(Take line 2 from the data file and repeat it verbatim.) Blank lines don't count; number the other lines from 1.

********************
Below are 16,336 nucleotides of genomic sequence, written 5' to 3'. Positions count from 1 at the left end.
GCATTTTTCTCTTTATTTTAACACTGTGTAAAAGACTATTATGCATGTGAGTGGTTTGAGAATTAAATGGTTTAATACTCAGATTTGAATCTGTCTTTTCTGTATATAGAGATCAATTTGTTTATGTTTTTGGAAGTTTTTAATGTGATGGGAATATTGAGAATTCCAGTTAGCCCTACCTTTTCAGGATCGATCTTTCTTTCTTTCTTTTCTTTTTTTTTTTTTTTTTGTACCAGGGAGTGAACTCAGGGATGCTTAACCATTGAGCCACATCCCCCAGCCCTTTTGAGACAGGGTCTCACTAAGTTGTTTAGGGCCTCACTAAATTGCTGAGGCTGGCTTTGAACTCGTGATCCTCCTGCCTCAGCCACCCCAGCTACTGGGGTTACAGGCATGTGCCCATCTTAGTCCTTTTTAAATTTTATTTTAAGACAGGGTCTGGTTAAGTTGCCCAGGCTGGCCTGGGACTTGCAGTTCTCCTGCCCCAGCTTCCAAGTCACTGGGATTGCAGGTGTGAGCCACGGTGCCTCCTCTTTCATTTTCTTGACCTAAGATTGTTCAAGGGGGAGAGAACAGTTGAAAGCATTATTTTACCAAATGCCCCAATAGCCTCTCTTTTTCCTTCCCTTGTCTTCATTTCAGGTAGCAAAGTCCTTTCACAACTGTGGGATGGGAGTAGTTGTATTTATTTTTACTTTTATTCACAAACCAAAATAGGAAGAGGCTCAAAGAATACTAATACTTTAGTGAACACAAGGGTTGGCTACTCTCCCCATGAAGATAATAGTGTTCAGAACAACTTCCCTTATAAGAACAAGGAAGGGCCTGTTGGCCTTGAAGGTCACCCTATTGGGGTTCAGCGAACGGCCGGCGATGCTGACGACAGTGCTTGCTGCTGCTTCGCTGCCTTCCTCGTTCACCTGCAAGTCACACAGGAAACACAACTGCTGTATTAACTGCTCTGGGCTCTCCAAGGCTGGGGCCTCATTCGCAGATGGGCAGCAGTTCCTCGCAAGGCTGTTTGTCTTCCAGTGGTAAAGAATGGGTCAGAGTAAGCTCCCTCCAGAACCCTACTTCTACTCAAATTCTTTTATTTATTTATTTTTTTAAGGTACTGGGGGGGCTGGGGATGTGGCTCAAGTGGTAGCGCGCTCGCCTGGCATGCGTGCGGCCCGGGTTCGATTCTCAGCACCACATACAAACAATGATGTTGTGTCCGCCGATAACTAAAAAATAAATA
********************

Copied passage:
GCATTTTTCTCTTTATTTTAACACTGTGTAAAAGACTATTATGCATGTGAGTGGTTTGAGAATTAAATGGTTTAATACTCAGATTTGAATCTGTCTTTTCTGTATATAGAGATCAATTTGTTTATGTTTTTGGAAGTTTTTAATGTGATGGGAATATTGAGAATTCCAGTTAGCCCTACCTTTTCAGGATCGATCTTTCTTTCTTTCTTTTCTTTTTTTTTTTTTTTTTGTACCAGGGAGTGAACTCAGGGATGCTTAACCATTGAGCCACATCCCCCAGCCCTTTTGAGACAGGGTCTCACTAAGTTGTTTAGGGCCTCACTAAATTGCTGAGGCTGGCTTTGAACTCGTGATCCTCCTGCCTCAGCCACCCCAGCTACTGGGGTTACAGGCATGTGCCCATCTTAGTCCTTTTTAAATTTTATTTTAAGACAGGGTCTGGTTAAGTTGCCCAGGCTGGCCTGGGACTTGCAGTTCTCCTGCCCCAGCTTCCAAGTCACTGGGATTGCAGGTGTGAGCCACGGTGCCTCCTCTTTCATTTTCTTGACCTAAGATTGTTCAAGGGGGAGAGAACAGTTGAAAGCATTATTTTACCAAATGCCCCAATAGCCTCTCTTTTTCCTTCCCTTGTCTTCATTTCAGGTAGCAAAGTCCTTTCACAACTGTGGGATGGGAGTAGTTGTATTTATTTTTACTTTTATTCACAAACCAAAATAGGAAGAGGCTCAAAGAATACTAATACTTTAGTGAACACAAGGGTTGGCTACTCTCCCCATGAAGATAATAGTGTTCAGAACAACTTCCCTTATAAGAACAAGGAAGGGCCTGTTGGCCTTGAAGGTCACCCTATTGGGGTTCAGCGAACGGCCGGCGATGCTGACGACAGTGCTTGCTGCTGCTTCGCTGCCTTCCTCGTTCACCTGCAAGTCACACAGGAAACACAACTGCTGTATTAACTGCTCTGGGCTCTCCAAGGCTGGGGCCTCATTCGCAGATGGGCAGCAGTTCCTCGCAAGGCTGTTTGTCTTCCAGTGGTAAAGAATGGGTCAGAGTAAGCTCCCTCCAGAACCCTACTTCTACTCAAATTCTTTTATTTATTTATTTTTTTAAGGTACTGGGGGGGCTGGGGATGTGGCTCAAGTGGTAGCGCGCTCGCCTGGCATGCGTGCGGCCCGGGTTCGATTCTCAGCACCACATACAAACAATGATGTTGTGTCCGCCGATAACTAAAAAATAAATA